Apr. 5, 2018
Farmers aren't the only ones upset about the escalating trade tensions between the Trump administration and China. It turns out, investors weren't thrilled either.
On Monday, China started tacking on tariffs on 128 U.S. products, a bulk of them agricultural. Nearly $1 billion in U.S. exports will be hit with 15 percent tariffs, including 120 products covering fresh fruit, dried fruits and nuts, wine, modified ethanol, American ginseng and seamless steel pipes. Another group of U.S. goods, valued at nearly $2 billion, are now facing another 25 percent levy, including pork and recycled aluminum.
The news helped lead the market sell-off: The Dow Jones industrial average closed down nearly 2 percent, or 450 points, after falling as much as 750 points, while the broader Standard & Poor's 500 index dropped more than 2.2 percent. Prices on lean hog futures for the May contract ended down 4.4 percent for the day and are off 20 percent since January.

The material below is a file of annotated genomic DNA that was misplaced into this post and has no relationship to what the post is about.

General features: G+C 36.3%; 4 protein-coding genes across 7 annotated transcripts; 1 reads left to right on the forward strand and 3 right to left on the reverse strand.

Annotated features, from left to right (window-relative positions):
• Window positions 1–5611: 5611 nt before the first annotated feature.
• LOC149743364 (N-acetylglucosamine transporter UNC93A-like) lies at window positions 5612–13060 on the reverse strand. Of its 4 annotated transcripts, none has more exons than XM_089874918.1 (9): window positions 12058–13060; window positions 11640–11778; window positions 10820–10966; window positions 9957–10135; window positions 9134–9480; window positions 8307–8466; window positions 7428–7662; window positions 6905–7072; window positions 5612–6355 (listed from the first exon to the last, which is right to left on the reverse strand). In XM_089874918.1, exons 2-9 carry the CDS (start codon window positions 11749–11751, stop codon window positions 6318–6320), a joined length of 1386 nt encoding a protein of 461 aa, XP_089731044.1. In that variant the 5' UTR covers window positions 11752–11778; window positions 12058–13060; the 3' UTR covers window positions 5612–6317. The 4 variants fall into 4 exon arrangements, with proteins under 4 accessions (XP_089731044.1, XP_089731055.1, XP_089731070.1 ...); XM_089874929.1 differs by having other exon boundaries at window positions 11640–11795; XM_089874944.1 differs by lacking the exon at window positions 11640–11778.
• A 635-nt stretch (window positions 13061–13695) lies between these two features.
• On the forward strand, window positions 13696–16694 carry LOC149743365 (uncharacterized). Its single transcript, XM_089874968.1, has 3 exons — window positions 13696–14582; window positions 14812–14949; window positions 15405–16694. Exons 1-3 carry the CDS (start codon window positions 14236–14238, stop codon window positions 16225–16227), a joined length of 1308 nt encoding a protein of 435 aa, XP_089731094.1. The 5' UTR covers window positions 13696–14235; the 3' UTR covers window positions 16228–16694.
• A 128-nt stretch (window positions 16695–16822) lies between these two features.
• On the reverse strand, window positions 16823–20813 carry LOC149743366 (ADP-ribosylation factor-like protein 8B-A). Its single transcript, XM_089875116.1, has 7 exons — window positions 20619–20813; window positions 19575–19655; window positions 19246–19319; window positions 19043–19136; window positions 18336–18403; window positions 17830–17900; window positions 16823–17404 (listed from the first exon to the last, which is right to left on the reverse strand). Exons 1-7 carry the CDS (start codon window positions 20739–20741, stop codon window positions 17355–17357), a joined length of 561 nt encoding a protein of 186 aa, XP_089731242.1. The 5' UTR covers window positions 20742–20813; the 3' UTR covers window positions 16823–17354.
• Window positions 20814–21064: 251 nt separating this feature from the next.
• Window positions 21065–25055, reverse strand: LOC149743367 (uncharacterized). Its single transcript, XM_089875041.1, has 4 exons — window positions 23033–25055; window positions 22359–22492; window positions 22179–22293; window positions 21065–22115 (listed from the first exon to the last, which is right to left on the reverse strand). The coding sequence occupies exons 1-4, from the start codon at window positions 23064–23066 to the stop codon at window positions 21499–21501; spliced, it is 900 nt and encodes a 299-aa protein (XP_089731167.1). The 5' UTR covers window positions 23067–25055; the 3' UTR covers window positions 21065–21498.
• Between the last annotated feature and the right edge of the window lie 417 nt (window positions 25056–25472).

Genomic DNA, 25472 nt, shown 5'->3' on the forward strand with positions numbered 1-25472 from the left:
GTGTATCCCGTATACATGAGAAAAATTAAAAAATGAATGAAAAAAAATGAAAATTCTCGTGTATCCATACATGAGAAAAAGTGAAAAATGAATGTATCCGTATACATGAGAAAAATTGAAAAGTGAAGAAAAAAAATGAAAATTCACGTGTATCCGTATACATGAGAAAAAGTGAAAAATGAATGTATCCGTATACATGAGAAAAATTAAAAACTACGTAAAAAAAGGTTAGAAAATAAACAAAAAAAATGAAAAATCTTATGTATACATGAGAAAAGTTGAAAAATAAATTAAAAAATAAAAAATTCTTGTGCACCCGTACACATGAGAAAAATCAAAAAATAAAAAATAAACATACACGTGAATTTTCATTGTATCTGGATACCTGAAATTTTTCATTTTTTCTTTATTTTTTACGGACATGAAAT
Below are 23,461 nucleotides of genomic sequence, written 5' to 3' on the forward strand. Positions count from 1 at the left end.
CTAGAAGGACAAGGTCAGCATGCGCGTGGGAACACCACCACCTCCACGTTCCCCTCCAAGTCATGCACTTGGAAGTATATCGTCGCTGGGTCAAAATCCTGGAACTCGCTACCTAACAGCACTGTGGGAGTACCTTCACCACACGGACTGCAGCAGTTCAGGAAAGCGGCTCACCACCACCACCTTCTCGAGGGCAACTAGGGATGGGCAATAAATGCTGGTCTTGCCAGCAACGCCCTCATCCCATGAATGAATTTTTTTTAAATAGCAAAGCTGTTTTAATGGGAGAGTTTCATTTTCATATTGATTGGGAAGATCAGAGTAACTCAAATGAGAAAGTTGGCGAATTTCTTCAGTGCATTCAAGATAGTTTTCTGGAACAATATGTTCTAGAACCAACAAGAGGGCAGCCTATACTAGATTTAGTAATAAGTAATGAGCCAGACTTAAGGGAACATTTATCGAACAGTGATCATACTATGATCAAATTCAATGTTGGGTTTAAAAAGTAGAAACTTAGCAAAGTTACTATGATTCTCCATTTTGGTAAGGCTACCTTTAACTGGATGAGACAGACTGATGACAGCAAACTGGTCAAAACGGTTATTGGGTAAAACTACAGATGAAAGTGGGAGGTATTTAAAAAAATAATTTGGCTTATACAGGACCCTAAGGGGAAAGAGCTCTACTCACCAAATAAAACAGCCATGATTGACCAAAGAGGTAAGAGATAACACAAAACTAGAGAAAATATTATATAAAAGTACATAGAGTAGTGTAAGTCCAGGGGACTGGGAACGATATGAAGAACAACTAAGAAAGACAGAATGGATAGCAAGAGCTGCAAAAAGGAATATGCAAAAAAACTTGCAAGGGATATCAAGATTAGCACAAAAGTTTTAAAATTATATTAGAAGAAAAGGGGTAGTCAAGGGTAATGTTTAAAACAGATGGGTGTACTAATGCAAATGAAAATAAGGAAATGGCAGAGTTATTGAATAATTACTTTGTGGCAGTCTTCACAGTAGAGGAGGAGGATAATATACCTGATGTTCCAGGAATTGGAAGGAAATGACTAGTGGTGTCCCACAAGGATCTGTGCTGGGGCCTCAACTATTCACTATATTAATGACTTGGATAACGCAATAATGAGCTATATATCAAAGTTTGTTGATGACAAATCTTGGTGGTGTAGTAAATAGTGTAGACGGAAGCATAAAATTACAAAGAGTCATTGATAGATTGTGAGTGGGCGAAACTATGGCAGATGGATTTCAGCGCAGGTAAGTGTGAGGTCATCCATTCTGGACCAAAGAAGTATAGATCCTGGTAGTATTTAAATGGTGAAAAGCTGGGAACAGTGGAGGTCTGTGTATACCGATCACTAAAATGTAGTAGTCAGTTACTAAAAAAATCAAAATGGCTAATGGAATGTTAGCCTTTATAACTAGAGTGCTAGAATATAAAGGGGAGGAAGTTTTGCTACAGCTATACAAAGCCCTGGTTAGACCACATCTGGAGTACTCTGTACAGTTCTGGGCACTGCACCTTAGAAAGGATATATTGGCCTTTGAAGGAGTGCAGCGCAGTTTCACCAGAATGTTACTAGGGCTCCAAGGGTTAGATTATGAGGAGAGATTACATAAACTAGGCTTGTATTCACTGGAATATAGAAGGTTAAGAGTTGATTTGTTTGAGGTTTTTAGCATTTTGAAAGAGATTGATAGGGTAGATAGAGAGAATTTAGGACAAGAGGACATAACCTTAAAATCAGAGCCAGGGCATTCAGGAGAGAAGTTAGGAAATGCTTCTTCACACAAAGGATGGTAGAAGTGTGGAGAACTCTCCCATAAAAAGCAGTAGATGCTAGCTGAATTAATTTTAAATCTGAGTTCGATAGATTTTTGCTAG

Political impact: Many farmers across the country have been outspoken Trump supporters but that approval is bound to waver if the farm economy crashes, Robert Leonard, an Iowa resident and radio station news director, writes in an op-ed in The New York Times.
Farmers in the last year have faced one crisis after another - from drought to dropping commodity prices. The tariffs could be the final blow, he writes. The situation is so bad that people are starting to make comparisons to the farm crisis of the 1980s, when approximately 10,000 Iowa farmers lost their farms.
More to come?: It could get worse. The Office of the Trade Representative is expected to announce this week which Chinese technology products could be hit with punitive tariffs under an investigation it initiated as part of Section 301 of Trade Act of 1974. Trump had ordered the inquiry to examine China's policies and practices related to technology transfer, intellectual property and innovation.
That move could set the stage for even broader Chinese trade retaliation, potentially hitting top U.S. exports such as aircraft ($16.3 billion in 2017) and soybeans ($12.3 billion). USTR has said it would hold a hearing as part of 30-day public comment period on the proposed tariffs after the list is published this week in the Federal Register. That could lead to more ag groups speaking up about their frustration over the trade skirmishes.